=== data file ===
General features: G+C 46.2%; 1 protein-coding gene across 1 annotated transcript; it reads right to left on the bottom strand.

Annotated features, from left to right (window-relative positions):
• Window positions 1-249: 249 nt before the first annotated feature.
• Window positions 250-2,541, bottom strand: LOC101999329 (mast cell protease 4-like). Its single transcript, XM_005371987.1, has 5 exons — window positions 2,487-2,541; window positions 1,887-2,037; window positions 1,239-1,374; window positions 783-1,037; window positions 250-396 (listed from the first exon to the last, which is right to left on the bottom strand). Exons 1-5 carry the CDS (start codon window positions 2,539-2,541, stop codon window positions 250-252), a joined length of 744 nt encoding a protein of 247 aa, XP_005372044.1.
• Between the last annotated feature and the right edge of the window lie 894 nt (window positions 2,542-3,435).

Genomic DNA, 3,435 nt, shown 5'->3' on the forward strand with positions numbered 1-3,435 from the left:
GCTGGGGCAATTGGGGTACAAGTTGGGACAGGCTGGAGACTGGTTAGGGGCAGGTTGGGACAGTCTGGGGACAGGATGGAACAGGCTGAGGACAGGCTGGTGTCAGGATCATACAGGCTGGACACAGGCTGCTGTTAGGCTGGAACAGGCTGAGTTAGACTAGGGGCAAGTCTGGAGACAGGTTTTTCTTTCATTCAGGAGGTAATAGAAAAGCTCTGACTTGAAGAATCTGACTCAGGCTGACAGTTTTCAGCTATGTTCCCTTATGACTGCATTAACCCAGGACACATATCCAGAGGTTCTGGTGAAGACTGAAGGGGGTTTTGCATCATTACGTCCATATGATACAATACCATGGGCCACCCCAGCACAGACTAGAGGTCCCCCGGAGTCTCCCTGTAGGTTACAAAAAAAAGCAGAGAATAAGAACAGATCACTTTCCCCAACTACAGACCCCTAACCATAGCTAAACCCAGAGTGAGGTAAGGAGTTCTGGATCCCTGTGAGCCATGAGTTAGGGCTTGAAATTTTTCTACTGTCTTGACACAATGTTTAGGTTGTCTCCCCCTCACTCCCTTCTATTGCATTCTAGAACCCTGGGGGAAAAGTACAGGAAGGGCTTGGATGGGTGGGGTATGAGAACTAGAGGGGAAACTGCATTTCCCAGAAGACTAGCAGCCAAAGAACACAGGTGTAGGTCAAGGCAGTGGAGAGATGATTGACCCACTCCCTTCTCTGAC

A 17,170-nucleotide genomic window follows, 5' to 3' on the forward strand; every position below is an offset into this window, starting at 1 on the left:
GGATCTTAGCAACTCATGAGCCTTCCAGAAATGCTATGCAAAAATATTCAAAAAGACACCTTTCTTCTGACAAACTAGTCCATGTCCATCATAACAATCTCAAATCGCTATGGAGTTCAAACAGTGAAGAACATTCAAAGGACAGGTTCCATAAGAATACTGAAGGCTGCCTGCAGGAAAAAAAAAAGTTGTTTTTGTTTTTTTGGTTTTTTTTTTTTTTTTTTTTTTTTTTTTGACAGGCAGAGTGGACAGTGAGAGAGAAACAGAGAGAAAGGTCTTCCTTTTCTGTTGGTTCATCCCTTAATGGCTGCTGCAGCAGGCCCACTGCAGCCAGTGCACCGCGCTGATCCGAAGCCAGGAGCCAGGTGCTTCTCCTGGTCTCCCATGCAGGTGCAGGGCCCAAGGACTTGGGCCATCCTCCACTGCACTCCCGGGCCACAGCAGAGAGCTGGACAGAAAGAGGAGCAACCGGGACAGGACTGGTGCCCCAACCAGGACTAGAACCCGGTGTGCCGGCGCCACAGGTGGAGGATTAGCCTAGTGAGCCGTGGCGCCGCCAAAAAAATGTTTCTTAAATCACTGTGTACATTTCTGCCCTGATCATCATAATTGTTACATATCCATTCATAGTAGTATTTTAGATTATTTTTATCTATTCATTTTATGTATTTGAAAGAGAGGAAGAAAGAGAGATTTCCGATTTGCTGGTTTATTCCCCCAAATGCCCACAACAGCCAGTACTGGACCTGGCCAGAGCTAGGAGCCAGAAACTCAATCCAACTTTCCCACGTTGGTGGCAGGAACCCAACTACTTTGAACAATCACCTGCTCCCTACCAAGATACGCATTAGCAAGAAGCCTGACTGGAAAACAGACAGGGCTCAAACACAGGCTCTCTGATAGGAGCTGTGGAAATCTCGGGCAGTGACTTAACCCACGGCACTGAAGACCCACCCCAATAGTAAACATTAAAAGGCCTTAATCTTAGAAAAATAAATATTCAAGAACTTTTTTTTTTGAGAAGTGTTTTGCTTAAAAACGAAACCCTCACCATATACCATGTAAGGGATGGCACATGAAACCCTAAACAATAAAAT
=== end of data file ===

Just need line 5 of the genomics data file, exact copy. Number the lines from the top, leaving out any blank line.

• Between the last annotated feature and the right edge of the window lie 894 nt (window positions 2,542-3,435).